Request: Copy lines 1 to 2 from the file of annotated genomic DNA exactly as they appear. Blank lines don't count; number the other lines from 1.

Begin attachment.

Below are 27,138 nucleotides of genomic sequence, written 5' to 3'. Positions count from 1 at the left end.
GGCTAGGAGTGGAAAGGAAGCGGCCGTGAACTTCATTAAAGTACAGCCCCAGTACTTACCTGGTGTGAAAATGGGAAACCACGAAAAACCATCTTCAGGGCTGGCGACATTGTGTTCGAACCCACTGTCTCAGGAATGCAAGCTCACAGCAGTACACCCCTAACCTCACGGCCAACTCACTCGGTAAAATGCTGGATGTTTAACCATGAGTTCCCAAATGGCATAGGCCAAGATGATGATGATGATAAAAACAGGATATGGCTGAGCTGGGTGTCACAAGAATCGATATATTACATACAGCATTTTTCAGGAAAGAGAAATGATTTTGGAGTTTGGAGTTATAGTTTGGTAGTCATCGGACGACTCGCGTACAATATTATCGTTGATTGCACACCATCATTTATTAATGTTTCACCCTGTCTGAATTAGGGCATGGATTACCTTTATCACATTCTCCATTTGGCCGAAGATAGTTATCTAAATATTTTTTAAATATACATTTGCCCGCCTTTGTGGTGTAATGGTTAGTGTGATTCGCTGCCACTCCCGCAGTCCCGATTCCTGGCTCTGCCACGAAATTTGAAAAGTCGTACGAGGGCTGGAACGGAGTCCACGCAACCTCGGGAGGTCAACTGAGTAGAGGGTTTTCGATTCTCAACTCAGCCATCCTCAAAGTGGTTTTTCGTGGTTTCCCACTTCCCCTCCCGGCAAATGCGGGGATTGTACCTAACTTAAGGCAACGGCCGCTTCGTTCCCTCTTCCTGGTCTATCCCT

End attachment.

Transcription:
Below are 27,138 nucleotides of genomic sequence, written 5' to 3'. Positions count from 1 at the left end.
GGCTAGGAGTGGAAAGGAAGCGGCCGTGAACTTCATTAAAGTACAGCCCCAGTACTTACCTGGTGTGAAAATGGGAAACCACGAAAAACCATCTTCAGGGCTGGCGACATTGTGTTCGAACCCACTGTCTCAGGAATGCAAGCTCACAGCAGTACACCCCTAACCTCACGGCCAACTCACTCGGTAAAATGCTGGATGTTTAACCATGAGTTCCCAAATGGCATAGGCCAAGATGATGATGATGATAAAAACAGGATATGGCTGAGCTGGGTGTCACAAGAATCGATATATTACATACAGCATTTTTCAGGAAAGAGAAATGATTTTGGAGTTTGGAGTTATAGTTTGGTAGTCATCGGACGACTCGCGTACAATATTATCGTTGATTGCACACCATCATTTATTAATGTTTCACCCTGTCTGAATTAGGGCATGGATTACCTTTATCACATTCTCCATTTGGCCGAAGATAGTTATCTAAATATTTTTTAAATATACATTTGCCCGCCTTTGTGGTGTAATGGTTAGTGTGATTCGCTGCCACTCCCGCAGTCCCGATTCCTGGCTCTGCCACGAAATTTGAAAAGTCGTACGAGGGCTGGAACGGAGTCCACGCAACCTCGGGAGGTCAACTGAGTAGAGGGTTTTCGATTCTCAACTCAGCCATCCTCAAAGTGGTTTTTCGTGGTTTCCCACTTCCCCTCCCGGCAAATGCGGGGATTGTACCTAACTTAAGGCAACGGCCGCTTCGTTCCCTCTTCCTGGTCTATCCCT